Henry VII is the inscrutable Tudor. Less charismatic than Henry VIII or Elizabeth I, less tragic than Edward or Mary, he stands no realistic chance in a Most Famous Tudor competition. But that is no reason to forget him.


We should admire Henry VII first for his tenacity. When he was propelled from exile to the English throne in 1485 by the sudden death of Edward IV, Richard III’s seizure of the crown and the bloody battle of Bosworth, six of the last nine English kings had been deposed. And the average was getting worse: each of the last four had lost the crown; one of them, the hapless Henry VI, twice.

One quarter French, one quarter Welsh, one quarter descended from John of Gaunt by his mistress, Henry’s claim to the throne of England was hardly compelling. Yet he defeated pretender after pretender – Lambert Simnel, Perkin Warbeck, Edmund de la Pole – and clung onto power. He made a virtue of healing old divisions by marrying Edward’s daughter Elizabeth of York – a match symbolised by the red and white Tudor rose – and breeding sons to succeed him. And even when two sons out of three died, he saw Henry VIII safely onto the throne, the first king to pass the crown on successfully to his son in nearly a century.

No laughing matter

Henry was not just a survivor but a stabiliser. He was less trusting, less generous and less relaxed than many of his subjects might have liked: he is only recorded as laughing in public once. He put more faith in those he had seen tested in the crises of 1483–89 than in young noblemen who thought they ought to govern because of their titles and blood. He took more advice than previous kings from lawyers and financial administrators, men who told him what the crown’s powers were and how he might use them to tighten his grip on the kingdom. He used fines for disobedience or for offences against his rights as a means of political control. His richer subjects did not like it, but losing your money to Henry VII was better than losing your head to Henry VIII.

He strengthened the crown both financially and in its ability to do justice. Wealth could not guarantee the safety of an incompetent king, but it could make domestic and international politics easier to navigate for a competent one. Henry expanded the crown’s lands, drove up the customs by encouraging trade and attacking smuggling, and began to reform the taxes voted by parliament in time of war, tapping economic growth without retarding it in a way many governments might envy.

The demands of the royal conscience and those of troubled subjects combined to make justice a key to good kingship. Henry offered his people faster and more effective decisions in their lawsuits at the centre, through the expanding judicial activity of the king’s council, which would develop into the courts of Star Chamber and Requests.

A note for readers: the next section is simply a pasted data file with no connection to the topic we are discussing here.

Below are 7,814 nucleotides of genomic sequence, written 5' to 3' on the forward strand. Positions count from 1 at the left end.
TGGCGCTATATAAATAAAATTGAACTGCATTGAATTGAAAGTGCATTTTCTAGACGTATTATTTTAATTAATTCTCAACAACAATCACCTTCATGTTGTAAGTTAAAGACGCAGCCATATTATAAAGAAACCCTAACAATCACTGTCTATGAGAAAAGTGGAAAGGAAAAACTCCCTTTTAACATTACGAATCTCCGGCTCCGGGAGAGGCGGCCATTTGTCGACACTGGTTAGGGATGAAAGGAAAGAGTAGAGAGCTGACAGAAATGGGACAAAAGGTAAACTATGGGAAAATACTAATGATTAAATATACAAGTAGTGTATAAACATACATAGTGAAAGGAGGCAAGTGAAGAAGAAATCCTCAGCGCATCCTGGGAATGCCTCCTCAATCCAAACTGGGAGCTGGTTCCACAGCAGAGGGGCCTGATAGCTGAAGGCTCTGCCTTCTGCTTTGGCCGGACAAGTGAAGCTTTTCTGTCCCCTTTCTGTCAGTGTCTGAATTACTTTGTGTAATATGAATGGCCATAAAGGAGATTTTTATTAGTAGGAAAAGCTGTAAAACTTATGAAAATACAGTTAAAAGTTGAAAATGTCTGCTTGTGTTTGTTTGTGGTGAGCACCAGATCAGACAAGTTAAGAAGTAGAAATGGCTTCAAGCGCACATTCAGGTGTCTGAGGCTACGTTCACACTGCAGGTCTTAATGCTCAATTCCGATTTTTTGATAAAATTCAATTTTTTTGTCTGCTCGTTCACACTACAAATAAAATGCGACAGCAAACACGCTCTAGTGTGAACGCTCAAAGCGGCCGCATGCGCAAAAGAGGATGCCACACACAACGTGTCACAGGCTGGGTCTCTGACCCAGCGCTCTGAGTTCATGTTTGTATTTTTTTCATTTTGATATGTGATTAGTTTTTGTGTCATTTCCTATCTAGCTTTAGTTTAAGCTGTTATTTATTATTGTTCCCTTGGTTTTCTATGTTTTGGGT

He did the same in regions far from Westminster, with revivified councils to oversee Wales and the north. In the counties, justices of the peace were more numerous and better supervised. In small towns and villages the urge for stability coming up from below – stirred by patchy population growth, industrial development and the mobile, restless youth that came with them – met the determination to enforce order coming down from the king and his councillors.

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Henry’s achievements may not be as spectacular as those of his son and grandchildren, but he laid the foundations for every aspect of later Tudor rule. The calculated magnificence of Richmond Palace and his chapel at Westminster paved the way for Hampton Court and Nonsuch.

He spread everywhere the family badges that would brand English kingship for the next century and survive to mark coins, tourist board signs and parliamentary buildings to the present day. His patronage both of church reformers like Bishop John Fisher and the Franciscan Observants and of lawyers who attacked the church’s jurisdiction and skimmed off its wealth foreshadowed the mix of piety and power-play in the coming Reformation. His use of parliament to address problems in government and society prepared it for its role in the bigger changes ahead. His low-born but talented ministers – Reynold Bray, Thomas Lovell, Richard Empson, Edmund Dudley – were the forerunners of the meritocratic statesmen to come: Cromwell, Paget, Cecil, Bacon and the rest. He tied his family by marriage into the network of European dynasties, had his say in the politics of Italy, France and the Netherlands, and pursued alliances that favoured English trade, above all the cloth exports on which so many of his peoples’ jobs depended.

It used to be said that the Middle Ages ended with Henry’s reign. That is a gross simplification but we should not lose sight of the changes afoot. Henry’s government first made widespread use of printing, first welcomed Italian renaissance artists and gave the heirs to the throne a classical education and first sent permanent diplomatic representatives to multiple foreign courts. His was the first administration to establish the navy with big new warships as a permanent arm of the state, the first to legislate against enclosure to defend the common people at a time of economic change and the first to patronise voyages of discovery to claim England’s place among the European global empires.

Henry made the first secure peace with France after the Hundred Years’ War and the first secure peace with the Scots after the Scottish Wars of Independence. The marriage alliance by which his daughter Margaret married James IV of Scots would lead to the union of the crowns a century later in the person of his great-great-grandson James VI and I, and beyond that to the making of the United Kingdom. How’s that for a long-term achievement?

Steven Gunn teaches British and European history between 1330 and 1700 at Merton College, Oxford.


This article was first published in the August 2011 issue of BBC History Magazine